An autobiographical account of mental illness offers a timely message of hope and love, writes Claire Trolio
Borderline, stumble. ·
The Blue Room Theatre, 21 July 2021 ·
If you could go back and visit your 15-year-old self, what would you tell them?
WA Academy of Performing Arts-trained theatre maker Evelyn Snook has devised a work that they felt they needed as a teenager, when they were first diagnosed with Borderline Personality Disorder, or BPD.
The result, Borderline, is a heartfelt reflection of their life so far. We move from the unadulterated joy of being a toddler, through their darkest days and emerge with hope, love and acceptance.
It is presented by stumble., a collective of Perth-based artists led by Snook, whose aim is to promote mental health awareness and queer representation. Borderline was born out of their 2019 Fringe show Dancing in the Driveway. It has evolved over the years and is beautifully packaged here. It’s not too polished, retaining a raw, personal charm under the eye of director Kylie Bywaters. It’s full and punchy, but delivered with a welcome gentleness.
At the forefront there’s Snook, taking us on an autobiographical trip with more laugh out loud moments than you’d expect from such weighty material. They deliver personal anecdotes and reveal their deepest feelings and challenges with poise. While it’s heart-wrenching to see the struggles Snook has overcome, this is not an exercise in catharsis, as many similar works are. Rather the performance is delivered with comfort, from a place of calm reflection.
Perched in the corner is local singer/songwriter Be Gosper, who interjects the performance with original songs giving us pause to reflect, or just enjoy their stripped back, cosy vocals. Snook and Gosper’s friendship and trust is evident and they make a great team.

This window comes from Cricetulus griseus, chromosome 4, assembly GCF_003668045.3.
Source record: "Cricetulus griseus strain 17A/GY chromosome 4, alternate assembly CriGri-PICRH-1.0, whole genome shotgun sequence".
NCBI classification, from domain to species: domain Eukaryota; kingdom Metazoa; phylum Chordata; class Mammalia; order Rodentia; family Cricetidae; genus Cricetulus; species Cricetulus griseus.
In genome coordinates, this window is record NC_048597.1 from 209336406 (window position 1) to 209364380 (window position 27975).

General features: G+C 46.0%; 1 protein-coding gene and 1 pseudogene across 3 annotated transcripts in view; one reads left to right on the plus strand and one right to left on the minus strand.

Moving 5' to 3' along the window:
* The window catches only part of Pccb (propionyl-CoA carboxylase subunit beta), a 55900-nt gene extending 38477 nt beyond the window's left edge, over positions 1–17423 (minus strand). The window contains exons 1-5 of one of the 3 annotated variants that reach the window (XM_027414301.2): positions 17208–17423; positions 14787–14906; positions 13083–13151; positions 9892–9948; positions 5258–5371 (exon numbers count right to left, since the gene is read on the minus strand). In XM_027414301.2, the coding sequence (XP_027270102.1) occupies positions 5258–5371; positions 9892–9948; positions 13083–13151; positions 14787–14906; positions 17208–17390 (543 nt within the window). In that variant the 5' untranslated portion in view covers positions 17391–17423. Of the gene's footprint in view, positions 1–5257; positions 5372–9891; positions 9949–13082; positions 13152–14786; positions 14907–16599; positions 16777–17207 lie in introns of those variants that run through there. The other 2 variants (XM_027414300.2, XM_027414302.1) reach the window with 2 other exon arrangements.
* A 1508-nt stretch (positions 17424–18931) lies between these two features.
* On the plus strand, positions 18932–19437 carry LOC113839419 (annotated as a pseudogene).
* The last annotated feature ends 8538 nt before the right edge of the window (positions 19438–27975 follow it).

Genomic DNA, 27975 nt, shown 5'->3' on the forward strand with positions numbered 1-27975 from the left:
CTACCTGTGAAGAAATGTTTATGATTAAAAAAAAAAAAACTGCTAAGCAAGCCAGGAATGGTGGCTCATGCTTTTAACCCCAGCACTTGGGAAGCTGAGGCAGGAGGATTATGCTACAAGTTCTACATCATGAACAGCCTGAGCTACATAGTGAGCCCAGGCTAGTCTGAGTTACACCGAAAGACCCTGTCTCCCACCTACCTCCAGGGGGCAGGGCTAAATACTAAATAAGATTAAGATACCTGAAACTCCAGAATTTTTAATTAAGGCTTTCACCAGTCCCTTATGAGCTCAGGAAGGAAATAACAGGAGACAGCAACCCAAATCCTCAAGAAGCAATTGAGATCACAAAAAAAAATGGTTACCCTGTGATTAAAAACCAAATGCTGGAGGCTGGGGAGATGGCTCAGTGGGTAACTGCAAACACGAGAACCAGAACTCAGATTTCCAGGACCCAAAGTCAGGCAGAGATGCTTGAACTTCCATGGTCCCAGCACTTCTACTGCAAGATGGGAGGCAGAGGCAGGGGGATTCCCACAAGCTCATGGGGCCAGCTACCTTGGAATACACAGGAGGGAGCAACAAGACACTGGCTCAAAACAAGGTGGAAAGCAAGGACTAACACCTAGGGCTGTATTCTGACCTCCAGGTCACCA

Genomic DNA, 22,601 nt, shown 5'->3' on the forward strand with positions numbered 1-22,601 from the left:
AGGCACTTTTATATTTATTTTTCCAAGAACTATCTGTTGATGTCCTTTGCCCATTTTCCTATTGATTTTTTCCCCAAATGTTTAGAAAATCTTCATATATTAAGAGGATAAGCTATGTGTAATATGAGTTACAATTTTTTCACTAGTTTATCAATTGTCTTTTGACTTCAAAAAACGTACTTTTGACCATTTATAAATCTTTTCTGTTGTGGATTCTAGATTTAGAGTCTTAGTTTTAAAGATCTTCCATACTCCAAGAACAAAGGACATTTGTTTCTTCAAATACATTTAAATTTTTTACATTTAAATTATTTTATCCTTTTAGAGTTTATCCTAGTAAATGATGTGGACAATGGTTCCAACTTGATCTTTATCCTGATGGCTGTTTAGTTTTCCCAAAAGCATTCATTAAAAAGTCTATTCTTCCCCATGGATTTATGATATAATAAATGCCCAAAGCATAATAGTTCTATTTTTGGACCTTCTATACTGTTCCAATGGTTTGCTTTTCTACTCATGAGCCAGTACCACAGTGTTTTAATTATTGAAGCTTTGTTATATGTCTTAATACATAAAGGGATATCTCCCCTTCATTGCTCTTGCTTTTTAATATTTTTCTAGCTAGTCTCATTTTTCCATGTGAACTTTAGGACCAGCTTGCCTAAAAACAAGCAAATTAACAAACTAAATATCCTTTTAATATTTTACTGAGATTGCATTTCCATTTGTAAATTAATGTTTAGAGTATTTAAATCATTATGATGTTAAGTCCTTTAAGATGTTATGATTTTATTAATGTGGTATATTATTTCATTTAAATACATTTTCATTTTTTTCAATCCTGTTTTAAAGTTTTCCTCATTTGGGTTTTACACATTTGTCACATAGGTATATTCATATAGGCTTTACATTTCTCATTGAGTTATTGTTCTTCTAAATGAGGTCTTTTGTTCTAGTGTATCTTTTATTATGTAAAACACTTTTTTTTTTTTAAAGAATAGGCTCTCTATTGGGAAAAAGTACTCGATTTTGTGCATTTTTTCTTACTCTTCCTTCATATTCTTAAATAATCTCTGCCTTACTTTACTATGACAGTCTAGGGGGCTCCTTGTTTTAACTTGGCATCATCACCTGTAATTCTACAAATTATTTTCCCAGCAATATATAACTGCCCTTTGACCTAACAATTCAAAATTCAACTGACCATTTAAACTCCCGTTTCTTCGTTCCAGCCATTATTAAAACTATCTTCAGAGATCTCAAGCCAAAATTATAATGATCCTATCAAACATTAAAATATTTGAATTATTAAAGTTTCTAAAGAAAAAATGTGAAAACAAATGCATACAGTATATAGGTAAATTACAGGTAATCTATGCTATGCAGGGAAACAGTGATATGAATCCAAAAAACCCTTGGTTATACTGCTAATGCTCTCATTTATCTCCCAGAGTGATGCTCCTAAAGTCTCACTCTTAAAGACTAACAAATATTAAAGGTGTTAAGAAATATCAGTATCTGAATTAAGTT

Clare Testoni’s simple set, the suburban silhouette of houses and streetlights, is projected upon from time to time. Stills of Snook as a child, which come to life as grainy home videos, offer a sense of melancholy and innocence lost. Further projections, for example metaphoric black plastic bearing down on our storyteller, and shadow puppetry, offer a satisfying visual depth.
Though it effectively conveyed a sense of crushing chaos, at times on opening night the sound effects were unbalanced to the point of not being able to hear the accompanying monologue. Fortunately, there were just a couple of moments like this, so it did not detract from the performance overall, but not one of Borderline’s 70 minutes was wasted, so I hated to miss anything.
Borderline is about one person’s experience of living with BPD, but it is also a heartfelt thank-you to those who Snook loves the most – a supportive family, loyal friends, a loving partner and a devoted family dog. Repeated references to their mother work to ground the text like an anchor; it’s inspiring.
The team have created a safe and inclusive space within and around this show. The audience is given express permission to leave and return at any time during the performance, a dedicated “soft space” is set up just outside the theatre for time out, and plenty of mental health resources are on hand.
Borderline is all about creating space. It creates a space to talk about mental health, a space for support, and a space for connection. It’s beautiful and empowering, and I can’t wait to see where Evelyn Snook and stumble. take us next.
Pictured top is Evelyn Snook in ‘Borderline’. Photo: supplied
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